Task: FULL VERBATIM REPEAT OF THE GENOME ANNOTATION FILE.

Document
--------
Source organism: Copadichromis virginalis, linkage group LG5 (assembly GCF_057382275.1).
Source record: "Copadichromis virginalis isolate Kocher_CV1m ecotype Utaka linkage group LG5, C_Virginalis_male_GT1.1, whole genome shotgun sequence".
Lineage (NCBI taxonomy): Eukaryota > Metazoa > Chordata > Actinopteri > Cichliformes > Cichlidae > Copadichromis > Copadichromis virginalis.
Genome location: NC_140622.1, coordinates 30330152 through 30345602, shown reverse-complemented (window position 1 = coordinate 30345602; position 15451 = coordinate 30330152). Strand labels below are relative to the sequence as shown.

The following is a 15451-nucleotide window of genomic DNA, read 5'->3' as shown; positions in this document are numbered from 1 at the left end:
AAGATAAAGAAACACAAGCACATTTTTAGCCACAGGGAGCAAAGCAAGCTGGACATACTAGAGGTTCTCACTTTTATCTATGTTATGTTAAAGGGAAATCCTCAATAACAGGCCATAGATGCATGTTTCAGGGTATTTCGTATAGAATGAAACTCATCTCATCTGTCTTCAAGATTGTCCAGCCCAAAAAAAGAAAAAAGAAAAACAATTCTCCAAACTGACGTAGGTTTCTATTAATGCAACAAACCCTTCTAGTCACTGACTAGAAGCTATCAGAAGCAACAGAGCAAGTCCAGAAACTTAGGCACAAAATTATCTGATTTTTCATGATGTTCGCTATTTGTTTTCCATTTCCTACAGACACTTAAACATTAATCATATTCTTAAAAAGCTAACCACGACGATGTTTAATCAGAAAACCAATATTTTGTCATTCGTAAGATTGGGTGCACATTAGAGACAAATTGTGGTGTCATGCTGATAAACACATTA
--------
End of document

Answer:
Source organism: Copadichromis virginalis, linkage group LG5 (assembly GCF_057382275.1).
Source record: "Copadichromis virginalis isolate Kocher_CV1m ecotype Utaka linkage group LG5, C_Virginalis_male_GT1.1, whole genome shotgun sequence".
Lineage (NCBI taxonomy): Eukaryota > Metazoa > Chordata > Actinopteri > Cichliformes > Cichlidae > Copadichromis > Copadichromis virginalis.
Genome location: NC_140622.1, coordinates 30330152 through 30345602, shown reverse-complemented (window position 1 = coordinate 30345602; position 15451 = coordinate 30330152). Strand labels below are relative to the sequence as shown.

The following is a 15451-nucleotide window of genomic DNA, read 5'->3' as shown; positions in this document are numbered from 1 at the left end:
AAGATAAAGAAACACAAGCACATTTTTAGCCACAGGGAGCAAAGCAAGCTGGACATACTAGAGGTTCTCACTTTTATCTATGTTATGTTAAAGGGAAATCCTCAATAACAGGCCATAGATGCATGTTTCAGGGTATTTCGTATAGAATGAAACTCATCTCATCTGTCTTCAAGATTGTCCAGCCCAAAAAAAGAAAAAAGAAAAACAATTCTCCAAACTGACGTAGGTTTCTATTAATGCAACAAACCCTTCTAGTCACTGACTAGAAGCTATCAGAAGCAACAGAGCAAGTCCAGAAACTTAGGCACAAAATTATCTGATTTTTCATGATGTTCGCTATTTGTTTTCCATTTCCTACAGACACTTAAACATTAATCATATTCTTAAAAAGCTAACCACGACGATGTTTAATCAGAAAACCAATATTTTGTCATTCGTAAGATTGGGTGCACATTAGAGACAAATTGTGGTGTCATGCTGATAAACACATTA